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The fire that erupted on Sag Harbor’s Main Street in the early hours of December 16, 2016, had a staggering impact on the community, destroying numerous businesses. Believed to have been sparked in the outdoor space of an attached residence, high winds then carried the fire to neighboring buildings.
Among the storefronts lost in the fire was the RJD Fine Arts Gallery, which shared a building with the Sag Harbor Cinema. The gallery showcased portraiture and contemporary landscapes from both emerging and established artists.
Owner Richard Demato arrived in Sag Harbor in 2003 via New York City and established his gallery shortly thereafter. At the time of the fire, the gallery was showing the group exhibition “Pieces of My Soul,” featuring the work of Armando Valero, Margo Selski, Rachel Moseley, Alexander Klingspor and Frank Oriti, and many other artworks were stored there.
The gallery determined that 83 works of art, collectively worth $1.2 million, were lost in the fire. Twenty-four artists lost original works—some lost several pieces.
“We had an artist named Jesse Lane who had an exhibit running,” gallery director Eve Gianni Corio said. “We had five of his pieces up.”
Mr. Lane’s exhibition of colored pencil portraits, “Face Reality,” was originally scheduled to conclude in November but had been extended into December.
Not all losses were of original artwork, though the majority were. One of the gallery’s more sought after artists, Andrea Kowch, lost both a series of prints as well as one original.
“Ninety-five percent of what we do is original, one-of-a-kind pieces. There are only two artists that we represent that we do prints for,” Ms. Gianni Corio said, due, in large part, to those artists’ popularity.
The gallery’s other losses, including a mural against the back wall, are simply, as Ms. Gianni Corio put it, “irreplaceable—a devastating loss.” But the gallery’s artists are “emerging artists and are still working today,” she clarified.
“Unfortunately, I had five works of mine lost in the fire: three oil paintings and two ink paintings on paper,” said artist Candice Bohannon, who specializes in contemporary realism. Ms. Bohannon, who has been represented by RJD for just over a year, has had some impressive success with the gallery, despite the losses sustained in the fire. Of the nine works of hers that the gallery had shown, two sold, two were stored in another location, and five were destroyed.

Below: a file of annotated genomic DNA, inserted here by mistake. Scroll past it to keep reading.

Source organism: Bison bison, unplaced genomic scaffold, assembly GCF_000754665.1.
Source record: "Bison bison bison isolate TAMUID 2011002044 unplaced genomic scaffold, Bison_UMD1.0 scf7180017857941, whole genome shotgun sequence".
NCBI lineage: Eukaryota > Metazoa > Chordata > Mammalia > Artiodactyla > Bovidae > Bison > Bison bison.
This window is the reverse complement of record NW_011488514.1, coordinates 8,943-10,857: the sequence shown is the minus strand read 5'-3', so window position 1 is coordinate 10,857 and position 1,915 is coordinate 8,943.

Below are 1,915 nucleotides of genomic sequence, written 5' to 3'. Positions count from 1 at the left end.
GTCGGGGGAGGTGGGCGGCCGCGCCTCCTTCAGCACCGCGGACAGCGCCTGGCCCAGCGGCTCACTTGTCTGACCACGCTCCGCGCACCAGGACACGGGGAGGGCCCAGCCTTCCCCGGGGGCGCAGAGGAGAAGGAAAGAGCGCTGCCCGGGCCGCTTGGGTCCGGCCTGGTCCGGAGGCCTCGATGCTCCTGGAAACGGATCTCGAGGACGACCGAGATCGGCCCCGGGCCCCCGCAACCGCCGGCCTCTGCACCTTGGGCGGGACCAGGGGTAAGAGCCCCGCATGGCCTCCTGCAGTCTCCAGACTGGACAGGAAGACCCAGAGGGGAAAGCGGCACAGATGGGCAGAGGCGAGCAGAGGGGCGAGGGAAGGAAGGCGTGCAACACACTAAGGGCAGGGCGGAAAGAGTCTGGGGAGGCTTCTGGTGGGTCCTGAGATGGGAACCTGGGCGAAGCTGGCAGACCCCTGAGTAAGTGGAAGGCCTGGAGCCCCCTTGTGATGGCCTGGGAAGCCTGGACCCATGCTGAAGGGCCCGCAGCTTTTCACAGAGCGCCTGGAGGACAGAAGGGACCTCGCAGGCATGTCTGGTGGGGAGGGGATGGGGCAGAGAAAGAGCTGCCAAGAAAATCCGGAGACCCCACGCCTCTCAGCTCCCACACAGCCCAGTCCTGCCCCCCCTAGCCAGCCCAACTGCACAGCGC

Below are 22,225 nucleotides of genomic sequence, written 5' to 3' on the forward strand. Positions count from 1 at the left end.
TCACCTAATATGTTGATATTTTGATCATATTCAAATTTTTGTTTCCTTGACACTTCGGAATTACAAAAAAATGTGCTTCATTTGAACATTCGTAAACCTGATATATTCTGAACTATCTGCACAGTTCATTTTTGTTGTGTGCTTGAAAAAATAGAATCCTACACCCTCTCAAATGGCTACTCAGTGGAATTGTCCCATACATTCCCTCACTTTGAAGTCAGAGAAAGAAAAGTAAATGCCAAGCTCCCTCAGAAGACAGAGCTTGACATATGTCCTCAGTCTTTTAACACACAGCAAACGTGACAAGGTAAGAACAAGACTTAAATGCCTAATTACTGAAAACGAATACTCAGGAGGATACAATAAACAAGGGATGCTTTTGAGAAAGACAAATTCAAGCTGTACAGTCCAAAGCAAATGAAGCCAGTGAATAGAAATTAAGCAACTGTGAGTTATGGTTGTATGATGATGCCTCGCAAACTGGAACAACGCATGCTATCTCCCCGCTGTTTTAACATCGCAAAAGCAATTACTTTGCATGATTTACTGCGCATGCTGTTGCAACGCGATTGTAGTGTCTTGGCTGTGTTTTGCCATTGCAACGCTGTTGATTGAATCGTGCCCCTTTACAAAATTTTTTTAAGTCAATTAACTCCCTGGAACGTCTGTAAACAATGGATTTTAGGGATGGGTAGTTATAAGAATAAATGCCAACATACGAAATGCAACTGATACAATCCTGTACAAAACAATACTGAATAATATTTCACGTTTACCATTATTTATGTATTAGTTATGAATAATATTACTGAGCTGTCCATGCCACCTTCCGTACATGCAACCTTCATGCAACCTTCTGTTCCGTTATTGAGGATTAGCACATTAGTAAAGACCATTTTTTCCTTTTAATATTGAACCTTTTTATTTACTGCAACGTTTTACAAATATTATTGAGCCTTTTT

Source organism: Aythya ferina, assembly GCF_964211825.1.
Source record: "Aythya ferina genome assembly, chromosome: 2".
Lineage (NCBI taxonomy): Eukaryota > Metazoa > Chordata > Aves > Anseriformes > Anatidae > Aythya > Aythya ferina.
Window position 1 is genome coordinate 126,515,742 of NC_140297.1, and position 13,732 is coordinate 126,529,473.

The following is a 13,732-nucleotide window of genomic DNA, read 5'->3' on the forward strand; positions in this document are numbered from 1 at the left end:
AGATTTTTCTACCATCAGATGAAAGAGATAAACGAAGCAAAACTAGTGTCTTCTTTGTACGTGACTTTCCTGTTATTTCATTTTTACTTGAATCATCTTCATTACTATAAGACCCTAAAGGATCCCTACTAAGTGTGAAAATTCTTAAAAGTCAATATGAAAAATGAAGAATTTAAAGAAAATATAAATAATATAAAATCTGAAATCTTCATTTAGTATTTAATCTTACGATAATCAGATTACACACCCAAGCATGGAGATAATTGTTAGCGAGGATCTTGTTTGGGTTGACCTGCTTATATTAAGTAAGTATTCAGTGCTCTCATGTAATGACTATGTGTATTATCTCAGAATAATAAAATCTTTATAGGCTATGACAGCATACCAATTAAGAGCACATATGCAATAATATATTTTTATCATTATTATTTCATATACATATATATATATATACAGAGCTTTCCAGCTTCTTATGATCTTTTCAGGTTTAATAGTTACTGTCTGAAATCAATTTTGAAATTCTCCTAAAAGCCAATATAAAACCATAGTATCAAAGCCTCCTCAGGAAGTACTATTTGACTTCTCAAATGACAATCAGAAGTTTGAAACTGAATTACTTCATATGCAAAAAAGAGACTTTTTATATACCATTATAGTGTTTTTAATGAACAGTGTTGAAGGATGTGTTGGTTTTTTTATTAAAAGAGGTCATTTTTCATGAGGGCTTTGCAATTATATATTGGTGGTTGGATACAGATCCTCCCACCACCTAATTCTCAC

“A measure of my life’s work has been ripped from this world, and I feel sick to my stomach thinking about it,” Ms. Bohannon said. “But the feelings of loss are reshaping into a sharp sense of urgency—urgency to create new works of great importance, passion, intention and beauty, and to fill the void that this horrible fire has left in its wake.”
Ms. Gianni Corio echoed this sentiment, intimating that the tragedy of the fire had incentivized some of the gallery’s artists to create even more new work. And when they do, the gallery is ready: She revealed Monday that RJD Gallery has secured a new location—it will open in Bridgehampton in March.
Mr. Demato has informed his artists that their work is fully insured by Lloyd’s of London; the insurance company did not respond to requests for information. Art insurers do not differentiate between prints and original work, merely assessing the values differently.
“Art owned or held by galleries is rarely formally appraised. Instead, the galleries typically have a strong sense of the ‘market value’ of the works they are selling, so appraisals are not necessary,” said Jennifer M. Schipf, a senior vice president at fine art insurer XL Catlin. “Values [of unsold work] are determined by using similar, recently sold items as a reference and various resources—auction houses, other galleries, etc.—are used to come to a final determination.”
In the event of a major catastrophe, like a fire, insurers assign either their own or independent adjusters to assess the damage. “Once values are determined, we work closely with our clients to determine a fair settlement, which makes them whole for the loss they sustained,” Ms. Schipf said. According to Ms. Schipf, many galleries do not offer insurance for all of the work held on their property. In this sense, Mr. Demato’s artists were fortunate.
In addition to the original artwork, the gallery lost its hard drive, which contained countless images. The value of these has not yet been determined. Mr. Demato maintains a separate space, where he stores additional works of art. The space is “sizable” with work that is “still available.”
Some artists were spared losses. Italian artist Salvatore Alessi, who has been represented by RJD for the past year, had no work on exhibit at the time of the fire. “I will be in the next show,” he said, looking toward the future, though he did not indicate when this show was scheduled to take place. “I lost no work, so I’ve been blessed, and I’m excited to be in the first show at the new gallery space.”
“People have been amazing,” Ms. Gianni Corio said. “The outpouring of support from the community has been amazing … Our ultimate goal is to open again. We want to open. We’re ready to go.”
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